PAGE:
J.K. Rowling's new Magic in North America story examines the Salem Witch Trials
The second story in J.K. Rowling’s History of Magic in North America, titled “Seventeenth Century and Beyond,” begins to reveal the bigger picture of what the Harry Potter author is trying to achieve with her new online series, establishing a national identity for wizards in the U.S. It’s such a strange and immense task, but Rowling is really pulling it off.
The first thing that Rowling establishes with “Seventeenth Century and Beyond” is that even though wizards had access to the New World before the No-Maj arrived, the immigration to North America wasn’t much easier for magical peoples. While they had the aid of the Native American wizarding community, the infrastructure that existed in Europe simply wasn’t there. There were no wandmakers to speak of, and Ilvermorny, the North American wizarding school, started out as “a rough shack containing two teachers and two students.”
But like No-Majs living in the New World, hardship didn’t only come from the conditions. People, magical or not, can be real jerks too. The biggest a-holes of all in early-wizard North America were the Scourers, basically the American equivalent of Death Eaters, but interestingly, the origin of their evildoing comes from a very different place. The Scourers were mercenaries who began as the earliest form of wizarding law enforcement in the New World. When they eventually became corrupted, the climate went from bad to worse. The group were partly to blame for the Salem witch trials, which took advantage of the already-established fear of witches in the colonies that stemmed from religion.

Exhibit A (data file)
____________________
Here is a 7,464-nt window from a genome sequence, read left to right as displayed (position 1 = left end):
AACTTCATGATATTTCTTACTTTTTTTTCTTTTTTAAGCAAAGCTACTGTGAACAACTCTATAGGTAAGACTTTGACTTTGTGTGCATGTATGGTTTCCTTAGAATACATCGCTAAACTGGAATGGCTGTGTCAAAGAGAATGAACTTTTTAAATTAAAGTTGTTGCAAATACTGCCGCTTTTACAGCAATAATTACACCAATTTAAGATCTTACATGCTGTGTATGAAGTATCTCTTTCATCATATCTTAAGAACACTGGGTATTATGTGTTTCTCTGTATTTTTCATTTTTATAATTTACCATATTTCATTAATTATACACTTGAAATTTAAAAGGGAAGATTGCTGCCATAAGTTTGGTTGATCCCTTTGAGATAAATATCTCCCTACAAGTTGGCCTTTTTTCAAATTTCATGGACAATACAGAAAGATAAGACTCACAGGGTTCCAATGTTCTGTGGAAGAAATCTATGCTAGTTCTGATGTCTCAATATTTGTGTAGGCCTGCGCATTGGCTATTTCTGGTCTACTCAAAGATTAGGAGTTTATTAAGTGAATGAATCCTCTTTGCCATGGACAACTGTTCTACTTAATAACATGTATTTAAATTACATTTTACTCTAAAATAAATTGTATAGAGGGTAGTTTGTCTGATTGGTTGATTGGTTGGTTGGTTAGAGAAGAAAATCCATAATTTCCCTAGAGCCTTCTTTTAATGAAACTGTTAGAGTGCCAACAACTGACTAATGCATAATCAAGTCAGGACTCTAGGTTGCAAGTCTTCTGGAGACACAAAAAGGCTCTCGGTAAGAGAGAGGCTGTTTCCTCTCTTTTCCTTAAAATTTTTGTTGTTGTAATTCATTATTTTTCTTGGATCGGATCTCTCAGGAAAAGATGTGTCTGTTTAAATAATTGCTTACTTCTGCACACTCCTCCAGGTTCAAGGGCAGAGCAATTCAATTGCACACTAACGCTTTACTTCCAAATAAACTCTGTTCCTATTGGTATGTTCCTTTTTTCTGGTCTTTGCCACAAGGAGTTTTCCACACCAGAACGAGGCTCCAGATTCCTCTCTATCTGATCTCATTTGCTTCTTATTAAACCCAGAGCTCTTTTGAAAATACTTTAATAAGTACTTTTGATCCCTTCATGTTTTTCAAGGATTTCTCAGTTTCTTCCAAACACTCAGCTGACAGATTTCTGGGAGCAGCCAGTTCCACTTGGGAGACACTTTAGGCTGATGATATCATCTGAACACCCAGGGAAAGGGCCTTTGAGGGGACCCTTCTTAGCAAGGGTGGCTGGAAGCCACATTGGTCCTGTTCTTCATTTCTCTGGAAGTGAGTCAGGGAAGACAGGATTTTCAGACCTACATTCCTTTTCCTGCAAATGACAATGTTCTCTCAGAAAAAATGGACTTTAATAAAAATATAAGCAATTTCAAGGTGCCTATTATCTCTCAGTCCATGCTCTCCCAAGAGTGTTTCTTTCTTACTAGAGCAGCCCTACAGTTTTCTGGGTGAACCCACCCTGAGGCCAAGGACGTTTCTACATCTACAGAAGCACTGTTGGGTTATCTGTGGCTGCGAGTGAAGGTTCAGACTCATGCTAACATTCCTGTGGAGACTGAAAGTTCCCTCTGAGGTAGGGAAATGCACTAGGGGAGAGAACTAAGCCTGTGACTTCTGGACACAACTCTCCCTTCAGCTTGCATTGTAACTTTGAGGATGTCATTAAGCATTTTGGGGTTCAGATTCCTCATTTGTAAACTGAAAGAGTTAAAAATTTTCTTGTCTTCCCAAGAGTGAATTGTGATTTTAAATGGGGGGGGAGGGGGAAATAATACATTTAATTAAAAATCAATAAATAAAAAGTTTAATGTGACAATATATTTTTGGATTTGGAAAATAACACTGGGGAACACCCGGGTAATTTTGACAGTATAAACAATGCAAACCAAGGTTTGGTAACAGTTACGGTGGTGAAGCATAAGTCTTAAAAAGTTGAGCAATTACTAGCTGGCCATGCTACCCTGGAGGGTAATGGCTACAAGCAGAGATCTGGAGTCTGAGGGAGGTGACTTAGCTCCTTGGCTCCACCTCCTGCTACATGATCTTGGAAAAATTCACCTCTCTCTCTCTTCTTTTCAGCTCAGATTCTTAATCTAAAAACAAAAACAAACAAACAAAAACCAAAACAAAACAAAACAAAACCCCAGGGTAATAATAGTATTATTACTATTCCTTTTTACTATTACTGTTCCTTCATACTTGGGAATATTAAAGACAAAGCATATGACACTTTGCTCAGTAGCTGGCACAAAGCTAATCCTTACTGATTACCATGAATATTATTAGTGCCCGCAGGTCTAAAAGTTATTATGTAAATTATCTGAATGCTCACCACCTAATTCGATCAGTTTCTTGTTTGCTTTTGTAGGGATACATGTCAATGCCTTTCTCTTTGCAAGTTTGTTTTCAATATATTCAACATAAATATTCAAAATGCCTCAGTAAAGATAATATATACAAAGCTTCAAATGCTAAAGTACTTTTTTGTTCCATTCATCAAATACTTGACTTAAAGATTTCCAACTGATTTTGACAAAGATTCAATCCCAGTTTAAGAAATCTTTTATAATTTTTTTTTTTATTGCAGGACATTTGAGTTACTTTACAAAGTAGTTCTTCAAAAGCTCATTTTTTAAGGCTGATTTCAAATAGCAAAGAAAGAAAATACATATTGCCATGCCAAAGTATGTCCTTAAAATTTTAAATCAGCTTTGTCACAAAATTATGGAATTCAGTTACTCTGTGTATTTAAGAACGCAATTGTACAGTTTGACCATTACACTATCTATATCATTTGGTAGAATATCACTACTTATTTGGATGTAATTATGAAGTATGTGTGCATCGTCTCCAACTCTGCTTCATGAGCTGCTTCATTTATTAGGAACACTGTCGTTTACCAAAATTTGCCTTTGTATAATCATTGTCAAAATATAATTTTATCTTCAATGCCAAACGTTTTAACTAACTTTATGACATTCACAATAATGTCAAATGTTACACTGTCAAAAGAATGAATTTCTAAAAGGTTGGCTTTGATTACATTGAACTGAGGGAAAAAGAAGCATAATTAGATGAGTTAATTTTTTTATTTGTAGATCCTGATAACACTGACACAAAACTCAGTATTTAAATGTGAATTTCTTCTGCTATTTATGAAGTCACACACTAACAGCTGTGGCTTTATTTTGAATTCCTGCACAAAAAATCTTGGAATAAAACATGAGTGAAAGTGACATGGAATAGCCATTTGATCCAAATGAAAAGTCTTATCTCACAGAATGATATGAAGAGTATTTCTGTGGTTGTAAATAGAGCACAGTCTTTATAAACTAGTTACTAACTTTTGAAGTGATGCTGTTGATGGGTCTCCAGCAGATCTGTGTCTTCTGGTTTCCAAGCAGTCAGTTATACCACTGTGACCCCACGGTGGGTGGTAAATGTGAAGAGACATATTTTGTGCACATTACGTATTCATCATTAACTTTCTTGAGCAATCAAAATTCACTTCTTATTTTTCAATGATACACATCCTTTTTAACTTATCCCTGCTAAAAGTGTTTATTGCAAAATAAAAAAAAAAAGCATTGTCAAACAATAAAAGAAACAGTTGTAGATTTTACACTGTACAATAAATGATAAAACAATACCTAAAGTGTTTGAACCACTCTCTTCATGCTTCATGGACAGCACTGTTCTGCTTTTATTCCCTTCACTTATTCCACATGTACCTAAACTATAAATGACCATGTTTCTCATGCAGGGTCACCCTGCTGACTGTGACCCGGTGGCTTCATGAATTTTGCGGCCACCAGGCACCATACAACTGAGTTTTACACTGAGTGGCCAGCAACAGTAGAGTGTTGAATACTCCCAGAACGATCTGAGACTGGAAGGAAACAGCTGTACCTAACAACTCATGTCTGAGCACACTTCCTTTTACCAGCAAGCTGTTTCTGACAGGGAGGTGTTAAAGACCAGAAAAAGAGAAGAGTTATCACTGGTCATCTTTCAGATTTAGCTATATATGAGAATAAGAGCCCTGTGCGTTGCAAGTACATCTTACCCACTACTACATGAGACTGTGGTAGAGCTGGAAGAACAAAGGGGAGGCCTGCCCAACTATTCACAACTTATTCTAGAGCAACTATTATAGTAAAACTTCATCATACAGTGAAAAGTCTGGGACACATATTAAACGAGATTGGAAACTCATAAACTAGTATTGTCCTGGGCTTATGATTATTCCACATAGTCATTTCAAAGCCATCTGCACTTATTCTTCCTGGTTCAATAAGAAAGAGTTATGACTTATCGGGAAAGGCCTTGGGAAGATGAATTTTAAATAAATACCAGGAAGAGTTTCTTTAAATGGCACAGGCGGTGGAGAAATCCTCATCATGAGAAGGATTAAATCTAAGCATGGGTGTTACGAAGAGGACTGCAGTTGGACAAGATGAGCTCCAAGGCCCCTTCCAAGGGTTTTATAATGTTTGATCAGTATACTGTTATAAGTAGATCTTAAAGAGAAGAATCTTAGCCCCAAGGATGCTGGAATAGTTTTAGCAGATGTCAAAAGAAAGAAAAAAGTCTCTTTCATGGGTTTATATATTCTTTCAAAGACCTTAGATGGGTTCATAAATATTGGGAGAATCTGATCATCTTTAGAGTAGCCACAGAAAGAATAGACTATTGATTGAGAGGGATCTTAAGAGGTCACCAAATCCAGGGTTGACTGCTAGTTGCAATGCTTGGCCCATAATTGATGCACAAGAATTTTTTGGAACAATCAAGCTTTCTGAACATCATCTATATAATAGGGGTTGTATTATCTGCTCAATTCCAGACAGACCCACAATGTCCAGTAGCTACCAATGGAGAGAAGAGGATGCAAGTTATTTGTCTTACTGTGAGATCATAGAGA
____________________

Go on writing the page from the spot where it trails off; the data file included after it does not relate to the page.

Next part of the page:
The witch trials, while tragic for both the magical and No-Maj populations, had a fascinating effect on the wizarding population in America. After the hysteria, wizards fled and those elsewhere in the world were dissuaded from coming here. This caused the percentage of pure-blood New World wizards to fall and the No-Maj-born population to grow. These changes helped the country avoid the most classist tendencies of Britain’s wizarding community, which itself was a reflection of real life in the U.K..
That isn’t to say that America became some kind of prejudice-free utopia for wizards. This country has its own demons, and Rowling finds a way to reflect the country’s troubled history with race relations in her own story of wizardry in the U.S.
After the Salem witch trials, the Magical Congress of the United States of America was established to make sure nothing like it ever happened again. One of the first acts of the governing body was to hunt down the Scourers responsible for the atrocity and execute them. Some of the worst escaped, however, blended into the No-Maj community, and seeded hatred of magical people throughout subsequent generations. The result was a culture of people that is harder for wizards to hide from, more suspicious than their European counterparts.